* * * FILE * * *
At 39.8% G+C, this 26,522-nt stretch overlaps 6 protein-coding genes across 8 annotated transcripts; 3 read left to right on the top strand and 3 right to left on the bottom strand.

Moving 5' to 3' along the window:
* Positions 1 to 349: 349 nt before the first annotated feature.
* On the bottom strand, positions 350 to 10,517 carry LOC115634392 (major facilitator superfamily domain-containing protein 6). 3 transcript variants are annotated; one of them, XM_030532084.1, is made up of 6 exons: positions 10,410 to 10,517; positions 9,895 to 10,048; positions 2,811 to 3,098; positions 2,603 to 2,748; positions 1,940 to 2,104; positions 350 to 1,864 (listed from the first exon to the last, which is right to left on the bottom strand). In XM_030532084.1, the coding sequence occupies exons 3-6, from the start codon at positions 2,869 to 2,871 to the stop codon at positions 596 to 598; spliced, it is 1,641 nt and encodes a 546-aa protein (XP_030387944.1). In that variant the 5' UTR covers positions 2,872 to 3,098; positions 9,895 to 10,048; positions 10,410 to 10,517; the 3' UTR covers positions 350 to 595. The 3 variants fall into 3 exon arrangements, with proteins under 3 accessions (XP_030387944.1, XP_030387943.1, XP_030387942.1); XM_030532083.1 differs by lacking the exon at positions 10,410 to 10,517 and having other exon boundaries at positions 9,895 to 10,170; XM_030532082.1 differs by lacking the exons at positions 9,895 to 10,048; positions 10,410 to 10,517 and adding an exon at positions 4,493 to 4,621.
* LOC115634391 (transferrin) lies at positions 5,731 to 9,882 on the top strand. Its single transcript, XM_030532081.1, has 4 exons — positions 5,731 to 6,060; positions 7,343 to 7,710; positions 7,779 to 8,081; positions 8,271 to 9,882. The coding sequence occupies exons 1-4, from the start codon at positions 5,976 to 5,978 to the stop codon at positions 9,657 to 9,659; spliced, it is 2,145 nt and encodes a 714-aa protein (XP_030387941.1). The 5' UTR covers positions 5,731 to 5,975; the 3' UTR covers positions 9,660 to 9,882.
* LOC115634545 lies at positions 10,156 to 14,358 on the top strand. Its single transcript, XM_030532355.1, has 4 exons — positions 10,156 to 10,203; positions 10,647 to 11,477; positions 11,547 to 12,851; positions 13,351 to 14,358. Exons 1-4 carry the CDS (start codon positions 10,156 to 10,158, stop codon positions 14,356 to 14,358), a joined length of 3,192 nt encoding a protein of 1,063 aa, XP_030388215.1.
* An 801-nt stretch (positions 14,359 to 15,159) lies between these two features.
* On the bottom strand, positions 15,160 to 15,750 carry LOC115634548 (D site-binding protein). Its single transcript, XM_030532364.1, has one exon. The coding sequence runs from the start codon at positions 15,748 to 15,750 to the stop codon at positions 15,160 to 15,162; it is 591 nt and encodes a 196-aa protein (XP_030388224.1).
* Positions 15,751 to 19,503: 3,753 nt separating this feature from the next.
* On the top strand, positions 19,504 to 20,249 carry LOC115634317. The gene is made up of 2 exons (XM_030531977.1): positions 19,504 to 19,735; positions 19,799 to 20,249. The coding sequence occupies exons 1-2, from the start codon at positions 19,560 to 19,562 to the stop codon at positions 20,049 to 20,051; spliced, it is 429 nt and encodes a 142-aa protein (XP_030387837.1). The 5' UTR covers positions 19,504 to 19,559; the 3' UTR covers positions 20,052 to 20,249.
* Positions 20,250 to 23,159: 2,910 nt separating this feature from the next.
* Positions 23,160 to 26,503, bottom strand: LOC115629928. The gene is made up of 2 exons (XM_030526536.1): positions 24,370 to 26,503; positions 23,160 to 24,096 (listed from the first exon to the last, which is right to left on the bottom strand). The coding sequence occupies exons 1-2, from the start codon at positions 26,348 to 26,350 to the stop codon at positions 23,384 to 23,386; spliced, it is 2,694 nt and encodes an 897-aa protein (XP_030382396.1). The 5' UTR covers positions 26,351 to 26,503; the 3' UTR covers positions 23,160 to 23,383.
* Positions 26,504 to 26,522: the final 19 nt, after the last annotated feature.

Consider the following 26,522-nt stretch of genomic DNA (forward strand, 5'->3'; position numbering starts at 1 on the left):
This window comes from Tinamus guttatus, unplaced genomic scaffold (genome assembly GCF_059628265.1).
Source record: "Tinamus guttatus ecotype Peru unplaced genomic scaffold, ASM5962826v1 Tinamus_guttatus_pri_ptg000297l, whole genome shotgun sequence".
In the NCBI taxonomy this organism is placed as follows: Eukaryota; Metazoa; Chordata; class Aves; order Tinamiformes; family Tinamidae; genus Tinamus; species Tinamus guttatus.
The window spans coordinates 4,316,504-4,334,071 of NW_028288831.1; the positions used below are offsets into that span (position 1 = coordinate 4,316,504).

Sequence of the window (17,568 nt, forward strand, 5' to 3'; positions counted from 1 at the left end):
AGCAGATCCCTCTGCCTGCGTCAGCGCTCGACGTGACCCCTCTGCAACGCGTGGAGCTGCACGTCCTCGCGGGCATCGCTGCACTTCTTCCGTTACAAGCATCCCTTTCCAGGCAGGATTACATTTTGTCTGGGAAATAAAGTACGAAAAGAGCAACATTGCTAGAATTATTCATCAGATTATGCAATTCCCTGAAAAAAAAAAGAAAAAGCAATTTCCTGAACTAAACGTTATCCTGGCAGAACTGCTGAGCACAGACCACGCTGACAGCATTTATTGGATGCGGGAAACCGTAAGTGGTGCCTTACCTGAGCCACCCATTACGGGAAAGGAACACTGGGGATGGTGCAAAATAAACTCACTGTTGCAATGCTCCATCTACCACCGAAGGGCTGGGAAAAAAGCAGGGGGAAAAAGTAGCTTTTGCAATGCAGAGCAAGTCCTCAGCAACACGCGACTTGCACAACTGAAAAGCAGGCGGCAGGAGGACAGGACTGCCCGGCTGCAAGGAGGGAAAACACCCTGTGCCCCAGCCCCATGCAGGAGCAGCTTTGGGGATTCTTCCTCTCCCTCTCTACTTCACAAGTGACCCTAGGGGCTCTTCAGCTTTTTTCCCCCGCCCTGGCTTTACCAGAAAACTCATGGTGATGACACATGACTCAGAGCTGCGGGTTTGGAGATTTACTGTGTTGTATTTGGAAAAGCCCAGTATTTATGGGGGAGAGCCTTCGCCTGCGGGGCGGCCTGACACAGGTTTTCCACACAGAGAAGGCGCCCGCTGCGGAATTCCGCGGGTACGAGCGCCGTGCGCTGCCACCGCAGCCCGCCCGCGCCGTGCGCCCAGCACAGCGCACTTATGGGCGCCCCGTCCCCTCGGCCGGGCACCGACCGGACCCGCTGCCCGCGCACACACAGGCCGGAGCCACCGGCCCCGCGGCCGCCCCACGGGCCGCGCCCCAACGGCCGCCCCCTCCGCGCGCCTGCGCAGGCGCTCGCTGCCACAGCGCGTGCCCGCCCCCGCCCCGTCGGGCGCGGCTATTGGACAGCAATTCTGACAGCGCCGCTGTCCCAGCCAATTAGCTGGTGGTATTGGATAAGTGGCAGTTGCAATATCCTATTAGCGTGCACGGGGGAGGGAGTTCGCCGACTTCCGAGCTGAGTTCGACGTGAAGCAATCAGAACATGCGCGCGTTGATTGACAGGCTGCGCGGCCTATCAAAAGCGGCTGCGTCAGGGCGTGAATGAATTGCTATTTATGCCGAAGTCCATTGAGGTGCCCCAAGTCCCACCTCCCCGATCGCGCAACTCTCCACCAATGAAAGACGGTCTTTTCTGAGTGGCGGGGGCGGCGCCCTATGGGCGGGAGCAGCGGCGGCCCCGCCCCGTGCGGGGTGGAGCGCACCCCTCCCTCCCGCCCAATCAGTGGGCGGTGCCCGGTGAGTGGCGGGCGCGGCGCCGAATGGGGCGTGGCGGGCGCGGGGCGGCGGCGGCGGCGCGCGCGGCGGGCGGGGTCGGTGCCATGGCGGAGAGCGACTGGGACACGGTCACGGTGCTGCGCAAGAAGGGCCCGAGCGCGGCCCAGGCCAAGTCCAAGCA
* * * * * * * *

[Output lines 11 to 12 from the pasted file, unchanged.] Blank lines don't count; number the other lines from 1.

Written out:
* Positions 20,250 to 23,159: 2,910 nt separating this feature from the next.
* Positions 23,160 to 26,503, bottom strand: LOC115629928. The gene is made up of 2 exons (XM_030526536.1): positions 24,370 to 26,503; positions 23,160 to 24,096 (listed from the first exon to the last, which is right to left on the bottom strand). The coding sequence occupies exons 1-2, from the start codon at positions 26,348 to 26,350 to the stop codon at positions 23,384 to 23,386; spliced, it is 2,694 nt and encodes an 897-aa protein (XP_030382396.1). The 5' UTR covers positions 26,351 to 26,503; the 3' UTR covers positions 23,160 to 23,383.